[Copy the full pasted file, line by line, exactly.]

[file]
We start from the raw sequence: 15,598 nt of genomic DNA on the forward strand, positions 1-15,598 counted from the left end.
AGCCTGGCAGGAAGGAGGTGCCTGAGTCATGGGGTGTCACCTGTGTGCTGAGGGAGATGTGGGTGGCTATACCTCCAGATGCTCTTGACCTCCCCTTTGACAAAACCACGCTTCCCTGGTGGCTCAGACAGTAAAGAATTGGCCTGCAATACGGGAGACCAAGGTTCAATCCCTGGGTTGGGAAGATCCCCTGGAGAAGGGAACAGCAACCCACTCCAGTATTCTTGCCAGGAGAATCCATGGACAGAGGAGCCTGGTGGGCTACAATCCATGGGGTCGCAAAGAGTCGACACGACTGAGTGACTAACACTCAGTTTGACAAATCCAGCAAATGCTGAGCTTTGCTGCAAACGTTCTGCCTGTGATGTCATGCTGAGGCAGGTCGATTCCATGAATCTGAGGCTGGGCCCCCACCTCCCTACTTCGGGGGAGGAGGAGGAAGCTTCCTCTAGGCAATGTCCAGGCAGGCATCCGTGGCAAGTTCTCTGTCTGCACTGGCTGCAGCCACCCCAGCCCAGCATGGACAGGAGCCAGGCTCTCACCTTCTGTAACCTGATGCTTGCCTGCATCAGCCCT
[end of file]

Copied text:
We start from the raw sequence: 15,598 nt of genomic DNA on the forward strand, positions 1-15,598 counted from the left end.
AGCCTGGCAGGAAGGAGGTGCCTGAGTCATGGGGTGTCACCTGTGTGCTGAGGGAGATGTGGGTGGCTATACCTCCAGATGCTCTTGACCTCCCCTTTGACAAAACCACGCTTCCCTGGTGGCTCAGACAGTAAAGAATTGGCCTGCAATACGGGAGACCAAGGTTCAATCCCTGGGTTGGGAAGATCCCCTGGAGAAGGGAACAGCAACCCACTCCAGTATTCTTGCCAGGAGAATCCATGGACAGAGGAGCCTGGTGGGCTACAATCCATGGGGTCGCAAAGAGTCGACACGACTGAGTGACTAACACTCAGTTTGACAAATCCAGCAAATGCTGAGCTTTGCTGCAAACGTTCTGCCTGTGATGTCATGCTGAGGCAGGTCGATTCCATGAATCTGAGGCTGGGCCCCCACCTCCCTACTTCGGGGGAGGAGGAGGAAGCTTCCTCTAGGCAATGTCCAGGCAGGCATCCGTGGCAAGTTCTCTGTCTGCACTGGCTGCAGCCACCCCAGCCCAGCATGGACAGGAGCCAGGCTCTCACCTTCTGTAACCTGATGCTTGCCTGCATCAGCCCT